As many of you know, IntLawGrrls often dedicated their contributions to transnational foremothers. Consistent with the assumption that we women are more nurturing than other humans, helena3contributors frequently chose to honor pacifist heroines. Many from this group of foremothers rode what is sometimes called the first wave of feminism – that period in the late nineteenth and early twentieth centuries when many women (plus a few men) campaigned for change. Members of this movement are best known for winning women the vote. That goal, however, was but one of several that animated them. Equally important to many of these feminists was pacifism. Theirs was an all-out quest to end war. One such campaigner was Jeannette Rankin (above). (photo credit) As a rare woman member of Congress, Rankin voted “No” on legislation by which the United States entered World War I – and twenty-three years later, World War II.

Another was Jane Addams (below), who lectured for peace and against war, and led the U.S.-based Women’s Peace Party. In 1915, Addams chaired the International Congress of Women at The Hague and became the founding President of the Women’s International League for Peace and Freedom, an organization that thrives to this day. For her efforts Addams eventually would receive the Nobel Peace Prjane-addams-3ize. (photo credit) It must be noted that despite her achievements, the American Society of International Law denied Addams’ application for membership. As chronicled in a 1974 AJIL article co-authored by Alona Evans, Addams was “invited, instead, to subscribe to the Journal ‘for the same amount as the annual dues ….’” In fact, no woman was admitted to membership until 1921, when the Constitution’s guarantee of women’s suffrage appears to have forced the Society’s hand.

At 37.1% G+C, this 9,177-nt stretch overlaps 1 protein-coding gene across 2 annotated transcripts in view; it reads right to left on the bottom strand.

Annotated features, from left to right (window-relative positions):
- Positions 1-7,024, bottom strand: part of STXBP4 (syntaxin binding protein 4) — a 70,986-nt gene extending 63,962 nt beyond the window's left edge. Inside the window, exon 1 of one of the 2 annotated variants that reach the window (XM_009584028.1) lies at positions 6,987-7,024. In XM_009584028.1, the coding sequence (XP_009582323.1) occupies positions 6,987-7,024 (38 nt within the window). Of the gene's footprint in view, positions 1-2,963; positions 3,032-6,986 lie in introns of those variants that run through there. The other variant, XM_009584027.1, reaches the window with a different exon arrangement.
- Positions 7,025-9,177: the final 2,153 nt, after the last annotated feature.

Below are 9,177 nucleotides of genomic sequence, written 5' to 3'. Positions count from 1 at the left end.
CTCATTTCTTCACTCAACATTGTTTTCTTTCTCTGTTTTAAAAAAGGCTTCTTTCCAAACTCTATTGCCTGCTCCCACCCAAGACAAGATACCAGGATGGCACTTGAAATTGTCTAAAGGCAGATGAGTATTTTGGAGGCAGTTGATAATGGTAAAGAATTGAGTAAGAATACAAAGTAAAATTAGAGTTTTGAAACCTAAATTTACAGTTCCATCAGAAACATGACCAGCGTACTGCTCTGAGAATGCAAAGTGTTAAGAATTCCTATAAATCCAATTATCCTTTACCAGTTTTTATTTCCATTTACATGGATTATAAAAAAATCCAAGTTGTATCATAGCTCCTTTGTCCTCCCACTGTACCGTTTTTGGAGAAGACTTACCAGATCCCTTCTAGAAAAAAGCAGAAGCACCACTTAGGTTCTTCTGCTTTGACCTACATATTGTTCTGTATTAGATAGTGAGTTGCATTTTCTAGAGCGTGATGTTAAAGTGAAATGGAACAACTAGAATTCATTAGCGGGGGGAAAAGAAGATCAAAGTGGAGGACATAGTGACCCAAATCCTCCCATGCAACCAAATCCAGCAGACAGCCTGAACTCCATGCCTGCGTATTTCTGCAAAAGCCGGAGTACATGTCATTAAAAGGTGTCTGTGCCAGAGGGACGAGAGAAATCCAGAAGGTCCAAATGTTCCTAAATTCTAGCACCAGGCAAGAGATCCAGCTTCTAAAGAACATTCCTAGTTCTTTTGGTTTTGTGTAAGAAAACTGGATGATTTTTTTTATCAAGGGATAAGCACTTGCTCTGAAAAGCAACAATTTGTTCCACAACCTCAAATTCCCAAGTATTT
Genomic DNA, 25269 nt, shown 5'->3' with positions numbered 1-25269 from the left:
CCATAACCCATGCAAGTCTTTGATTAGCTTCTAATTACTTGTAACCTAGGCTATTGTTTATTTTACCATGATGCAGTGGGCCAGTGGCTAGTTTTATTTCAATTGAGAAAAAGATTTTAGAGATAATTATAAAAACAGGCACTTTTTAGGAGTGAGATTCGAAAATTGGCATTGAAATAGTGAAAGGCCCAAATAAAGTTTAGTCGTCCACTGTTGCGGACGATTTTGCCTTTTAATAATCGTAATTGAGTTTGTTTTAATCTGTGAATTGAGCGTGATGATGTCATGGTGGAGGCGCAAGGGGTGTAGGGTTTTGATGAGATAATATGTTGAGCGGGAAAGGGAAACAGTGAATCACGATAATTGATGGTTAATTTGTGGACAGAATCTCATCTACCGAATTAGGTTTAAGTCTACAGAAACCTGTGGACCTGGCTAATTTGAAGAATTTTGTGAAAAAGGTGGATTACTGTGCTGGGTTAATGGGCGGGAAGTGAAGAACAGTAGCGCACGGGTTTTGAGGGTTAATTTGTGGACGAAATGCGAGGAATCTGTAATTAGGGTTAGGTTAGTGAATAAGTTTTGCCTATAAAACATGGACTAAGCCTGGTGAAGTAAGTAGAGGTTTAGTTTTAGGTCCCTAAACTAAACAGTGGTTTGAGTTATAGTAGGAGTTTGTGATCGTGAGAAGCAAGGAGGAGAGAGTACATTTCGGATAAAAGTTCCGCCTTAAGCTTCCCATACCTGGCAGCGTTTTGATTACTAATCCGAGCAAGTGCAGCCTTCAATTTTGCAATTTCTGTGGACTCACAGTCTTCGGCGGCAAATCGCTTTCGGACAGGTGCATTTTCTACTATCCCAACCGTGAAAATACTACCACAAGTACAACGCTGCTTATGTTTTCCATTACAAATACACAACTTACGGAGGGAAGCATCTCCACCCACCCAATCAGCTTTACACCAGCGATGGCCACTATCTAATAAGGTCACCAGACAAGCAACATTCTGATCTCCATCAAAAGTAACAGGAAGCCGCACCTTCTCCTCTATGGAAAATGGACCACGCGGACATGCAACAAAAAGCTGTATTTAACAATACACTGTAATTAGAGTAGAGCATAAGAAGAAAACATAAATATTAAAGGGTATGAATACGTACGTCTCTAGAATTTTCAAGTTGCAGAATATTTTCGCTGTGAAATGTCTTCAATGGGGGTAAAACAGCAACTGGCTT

It must also be noted that not every foremother was a woman of peace. Quite to the contrary. The pirate Gráinne Ní Mháille, or Grace O’Malley, was cited by me and by nearly every other Irish IntLawGrrl. Selected from Asia were Lakshmi Bai and Trưng Trắc; from Africa, Ndaté Yàlla; and from the Caribbean, Anacaona and Nanny of the Maroons. At times, each of these women resorted to combat as a means to keep her people free from conquest or exploitation.

That we IntLawGrrls chose to honor warriors and pacifists alike points to a central paradox of peace. In its purest sense, pacifism connotes opposition to violence. And surely, the human condition is advanced every time that a life-threatening attack is averted. But the absence of that sort of violence – the non-use of force, as we lawyers call it – is not, in and of itself, peace. Whenever a careful examination reveals an apparent absence of violence to be little more than a veneer that masks exploitation, there is no peace.